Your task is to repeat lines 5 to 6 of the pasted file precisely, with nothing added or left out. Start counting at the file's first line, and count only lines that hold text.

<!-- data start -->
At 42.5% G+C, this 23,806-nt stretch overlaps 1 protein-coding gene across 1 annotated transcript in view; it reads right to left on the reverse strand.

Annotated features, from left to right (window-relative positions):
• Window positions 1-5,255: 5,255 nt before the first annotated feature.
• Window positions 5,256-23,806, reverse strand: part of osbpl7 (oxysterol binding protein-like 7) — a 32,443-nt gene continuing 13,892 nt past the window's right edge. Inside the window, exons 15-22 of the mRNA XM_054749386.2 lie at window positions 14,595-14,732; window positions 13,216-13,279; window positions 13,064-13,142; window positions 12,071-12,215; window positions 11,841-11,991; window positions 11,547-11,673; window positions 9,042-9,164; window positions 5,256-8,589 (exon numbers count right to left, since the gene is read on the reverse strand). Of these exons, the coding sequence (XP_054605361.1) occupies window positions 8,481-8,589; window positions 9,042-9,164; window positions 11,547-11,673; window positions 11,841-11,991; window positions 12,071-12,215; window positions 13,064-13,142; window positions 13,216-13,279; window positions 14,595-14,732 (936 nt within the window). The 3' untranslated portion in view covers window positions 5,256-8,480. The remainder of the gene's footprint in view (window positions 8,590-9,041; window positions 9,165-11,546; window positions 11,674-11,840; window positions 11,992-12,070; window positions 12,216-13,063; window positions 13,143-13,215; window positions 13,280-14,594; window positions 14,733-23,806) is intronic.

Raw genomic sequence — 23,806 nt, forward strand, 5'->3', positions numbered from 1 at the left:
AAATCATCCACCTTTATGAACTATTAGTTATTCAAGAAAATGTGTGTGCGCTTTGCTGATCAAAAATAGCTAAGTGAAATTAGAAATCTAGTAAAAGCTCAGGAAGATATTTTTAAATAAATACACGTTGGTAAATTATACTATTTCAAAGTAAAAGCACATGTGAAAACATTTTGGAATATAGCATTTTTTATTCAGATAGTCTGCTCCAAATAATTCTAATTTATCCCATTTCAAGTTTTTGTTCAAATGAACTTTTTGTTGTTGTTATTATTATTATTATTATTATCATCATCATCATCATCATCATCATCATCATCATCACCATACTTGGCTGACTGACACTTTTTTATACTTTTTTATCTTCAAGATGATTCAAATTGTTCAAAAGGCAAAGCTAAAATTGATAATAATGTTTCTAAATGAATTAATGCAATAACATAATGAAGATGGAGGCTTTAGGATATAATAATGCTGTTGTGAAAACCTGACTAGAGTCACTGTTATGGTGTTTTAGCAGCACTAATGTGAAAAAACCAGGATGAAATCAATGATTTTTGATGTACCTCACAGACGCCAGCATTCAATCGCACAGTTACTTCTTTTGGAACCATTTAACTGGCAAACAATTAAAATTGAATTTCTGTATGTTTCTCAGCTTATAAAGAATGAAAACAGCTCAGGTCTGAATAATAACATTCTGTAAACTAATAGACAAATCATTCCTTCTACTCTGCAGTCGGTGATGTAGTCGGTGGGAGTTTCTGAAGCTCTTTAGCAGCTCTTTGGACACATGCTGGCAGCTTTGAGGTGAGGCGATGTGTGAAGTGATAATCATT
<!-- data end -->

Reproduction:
Raw genomic sequence — 23,806 nt, forward strand, 5'->3', positions numbered from 1 at the left:
AAATCATCCACCTTTATGAACTATTAGTTATTCAAGAAAATGTGTGTGCGCTTTGCTGATCAAAAATAGCTAAGTGAAATTAGAAATCTAGTAAAAGCTCAGGAAGATATTTTTAAATAAATACACGTTGGTAAATTATACTATTTCAAAGTAAAAGCACATGTGAAAACATTTTGGAATATAGCATTTTTTATTCAGATAGTCTGCTCCAAATAATTCTAATTTATCCCATTTCAAGTTTTTGTTCAAATGAACTTTTTGTTGTTGTTATTATTATTATTATTATTATCATCATCATCATCATCATCATCATCATCATCATCACCATACTTGGCTGACTGACACTTTTTTATACTTTTTTATCTTCAAGATGATTCAAATTGTTCAAAAGGCAAAGCTAAAATTGATAATAATGTTTCTAAATGAATTAATGCAATAACATAATGAAGATGGAGGCTTTAGGATATAATAATGCTGTTGTGAAAACCTGACTAGAGTCACTGTTATGGTGTTTTAGCAGCACTAATGTGAAAAAACCAGGATGAAATCAATGATTTTTGATGTACCTCACAGACGCCAGCATTCAATCGCACAGTTACTTCTTTTGGAACCATTTAACTGGCAAACAATTAAAATTGAATTTCTGTATGTTTCTCAGCTTATAAAGAATGAAAACAGCTCAGGTCTGAATAATAACATTCTGTAAACTAATAGACAAATCATTCCTTCTACTCTGCAGTCGGTGATGTAGTCGGTGGGAGTTTCTGAAGCTCTTTAGCAGCTCTTTGGACACATGCTGGCAGCTTTGAGGTGAGGCGATGTGTGAAGTGATAATCATT